I am not perfect. I am not an expert on all of humanity. I have no credentials, really, to tell you what you should know or what you should or shouldn’t do. However, in life (and especially during my time at CCBC) I have determined that there are certain things that I feel that everyone should know for their own benefit and for the benefit of their fellow humans, and I have decided to share some of these things with you. I hope that you get something out of this, and consider applying some of these Things You Should Know to your lives.
Not Everyone Views “Opening Up” the Same Way
My friend and I have discussed this on numerous occasions, and have arrived at the realization that not everyone sees “opening up” as the same thing. Some people seem to think that if someone tells them something about themselves, it means that they have “opened up” to them and therefore suddenly value them as a friend. Now, waaaaaaait a minute here.
You know the people– you meet them, they tell you about a sucky event from their childhood, you respond by saying that a similar thing happened to you– and all of the sudden they think that the two of you are close friends.
In most situations, however, both people involved do not view this the same way. To some people, for example, you “opening up” is telling them something that happened to you, saying your name, age, and major. Then they become massively hurt when they realize that the “friendship” did not matter as much to you as it did to them.
My friend and I decided that if everyone viewed “opening up” the same way, the world would be a whole lot easier. We define opening up as the following:
1. Sharing not only things about yourself, but the REASON behind these things. If they tell you that they have a fear of ketchup, they’re just sharing a fact. If they go into the story BEHIND their fear of ketchup, chances are they are opening up to you.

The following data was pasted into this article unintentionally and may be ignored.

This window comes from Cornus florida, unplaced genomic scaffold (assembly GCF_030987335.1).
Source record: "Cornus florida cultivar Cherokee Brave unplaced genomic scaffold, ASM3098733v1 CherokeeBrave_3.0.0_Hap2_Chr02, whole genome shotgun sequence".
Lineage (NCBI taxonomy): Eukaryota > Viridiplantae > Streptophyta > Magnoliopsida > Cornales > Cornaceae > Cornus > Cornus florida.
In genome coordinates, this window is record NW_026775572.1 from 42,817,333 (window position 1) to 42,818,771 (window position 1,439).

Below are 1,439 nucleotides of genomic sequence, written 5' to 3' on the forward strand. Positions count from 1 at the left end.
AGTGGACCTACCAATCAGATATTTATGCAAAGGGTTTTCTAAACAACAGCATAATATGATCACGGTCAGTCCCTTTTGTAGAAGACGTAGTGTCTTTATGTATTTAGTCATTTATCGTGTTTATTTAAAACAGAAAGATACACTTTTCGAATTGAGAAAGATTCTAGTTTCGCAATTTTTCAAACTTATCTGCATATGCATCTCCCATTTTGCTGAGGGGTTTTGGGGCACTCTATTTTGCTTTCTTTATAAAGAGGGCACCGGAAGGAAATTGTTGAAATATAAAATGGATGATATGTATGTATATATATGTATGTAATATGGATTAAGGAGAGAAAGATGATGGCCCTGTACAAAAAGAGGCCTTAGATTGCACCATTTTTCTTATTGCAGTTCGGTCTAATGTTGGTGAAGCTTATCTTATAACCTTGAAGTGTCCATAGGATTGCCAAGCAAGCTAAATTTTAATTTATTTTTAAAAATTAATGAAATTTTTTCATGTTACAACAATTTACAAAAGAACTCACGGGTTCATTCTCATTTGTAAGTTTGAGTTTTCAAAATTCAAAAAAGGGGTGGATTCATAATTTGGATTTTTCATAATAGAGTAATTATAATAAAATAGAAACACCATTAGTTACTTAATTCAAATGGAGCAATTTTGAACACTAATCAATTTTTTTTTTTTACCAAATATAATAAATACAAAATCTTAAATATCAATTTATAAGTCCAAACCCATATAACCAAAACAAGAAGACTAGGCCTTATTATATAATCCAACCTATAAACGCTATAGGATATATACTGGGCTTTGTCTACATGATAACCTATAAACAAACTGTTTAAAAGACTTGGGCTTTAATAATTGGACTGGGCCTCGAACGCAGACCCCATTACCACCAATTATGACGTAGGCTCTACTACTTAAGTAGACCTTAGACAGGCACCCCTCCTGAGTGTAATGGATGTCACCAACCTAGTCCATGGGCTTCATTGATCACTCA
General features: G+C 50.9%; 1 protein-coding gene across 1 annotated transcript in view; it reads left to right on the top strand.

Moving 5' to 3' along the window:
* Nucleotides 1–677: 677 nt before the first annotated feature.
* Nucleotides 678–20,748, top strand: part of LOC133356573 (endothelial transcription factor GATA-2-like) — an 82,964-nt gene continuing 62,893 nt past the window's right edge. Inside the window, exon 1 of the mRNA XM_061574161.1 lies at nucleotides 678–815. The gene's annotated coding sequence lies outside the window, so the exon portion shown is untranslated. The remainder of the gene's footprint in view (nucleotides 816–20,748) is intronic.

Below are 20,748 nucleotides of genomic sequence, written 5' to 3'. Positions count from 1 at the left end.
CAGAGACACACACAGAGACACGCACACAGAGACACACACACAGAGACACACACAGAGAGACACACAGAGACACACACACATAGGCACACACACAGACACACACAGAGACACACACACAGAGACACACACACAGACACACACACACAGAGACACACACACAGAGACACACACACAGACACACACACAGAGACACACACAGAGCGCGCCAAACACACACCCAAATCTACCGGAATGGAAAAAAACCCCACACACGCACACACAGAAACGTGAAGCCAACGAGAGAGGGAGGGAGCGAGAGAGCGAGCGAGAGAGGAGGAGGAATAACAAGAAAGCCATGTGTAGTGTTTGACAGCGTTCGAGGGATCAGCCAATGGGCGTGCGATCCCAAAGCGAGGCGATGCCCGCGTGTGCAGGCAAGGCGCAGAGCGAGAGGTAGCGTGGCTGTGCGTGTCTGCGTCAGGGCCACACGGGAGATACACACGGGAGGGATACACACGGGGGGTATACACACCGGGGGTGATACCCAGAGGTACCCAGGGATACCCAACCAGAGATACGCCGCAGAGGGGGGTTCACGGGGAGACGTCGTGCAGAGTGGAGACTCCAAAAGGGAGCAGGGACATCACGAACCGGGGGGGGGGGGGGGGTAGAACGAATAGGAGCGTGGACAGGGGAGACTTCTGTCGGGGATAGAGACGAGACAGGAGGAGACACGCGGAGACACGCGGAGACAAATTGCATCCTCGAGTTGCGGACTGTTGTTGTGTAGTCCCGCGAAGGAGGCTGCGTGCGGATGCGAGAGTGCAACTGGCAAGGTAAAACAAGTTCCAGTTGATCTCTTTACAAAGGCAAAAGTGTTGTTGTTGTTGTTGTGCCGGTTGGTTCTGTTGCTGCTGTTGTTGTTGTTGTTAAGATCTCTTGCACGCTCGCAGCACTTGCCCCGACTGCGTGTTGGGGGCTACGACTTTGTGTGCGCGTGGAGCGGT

2. Discussing opinions and reasons for things in general. If they care enough that you know these things about them, they are probably opening up.
The above two definitions do depend, however. Here are other points to remember as well.
1. Observe what they talk to other people about. If they are the kind who USUALLY tell people everything about themselves, them doing the same with you is nothing special. “Opening up” would therefore have to involve much more important things than usual. If, however, they are the type who never even tell people the most insignificant things about themselves, then them sharing something about themselves is more meaningful even if it might not be something as major as the open-book variety of humans.
2. See how THEY view it. If they think of it as a big deal, even if it doesn’t quite seem to be, then they are really opening up. If, however, they seem to just be telling you random things to prove a point, or one-up you, or are being defensive about something– this is certainly not opening up.
If You Point Out Something About Their Face/Body, You Are A Jerk
“What’s that on your face?” “Why do you have dots on your face?” “You have a scar on your face” “You have marks on your arms” “Your fingers are weird”
OH FOR GOODNESS’ SAKE. Do you THINK that these individuals do not spend a significant part of their lives looking at themselves in the mirror? THEY KNOW about the thing on their face. THEY KNOW. Believe it or not, they totally noticed that about themselves. They know things about their own appearance infinitely better than you ever could. Don’t be a jerk; leave their appearance alone. Some people are really bothered by those blemishes that you rudely pointed out, and chances are they are in fact making an effort to get rid of them. Pointing it out is a d*ck move, man. It helps no one. I really don’t understand why someone would ever rudely point out something about someone that they obviously already know for no reason.
Leave Their Major Alone
Why would you give someone a hard time about their choice of major? Them having said major does not hurt anyone; it is their choice and it is significant that they are in college putting effort towards this choice of major in the first place. When people ask me my major, I prepare for a well-rehearsed winning defense because many people are so overly critical about such things. To some, this can be very annoying. To others, it can really hurt their confidence.
It is THEIR life. Let them do with it what they want. All the power to them for studying whatever it is that they are interested in.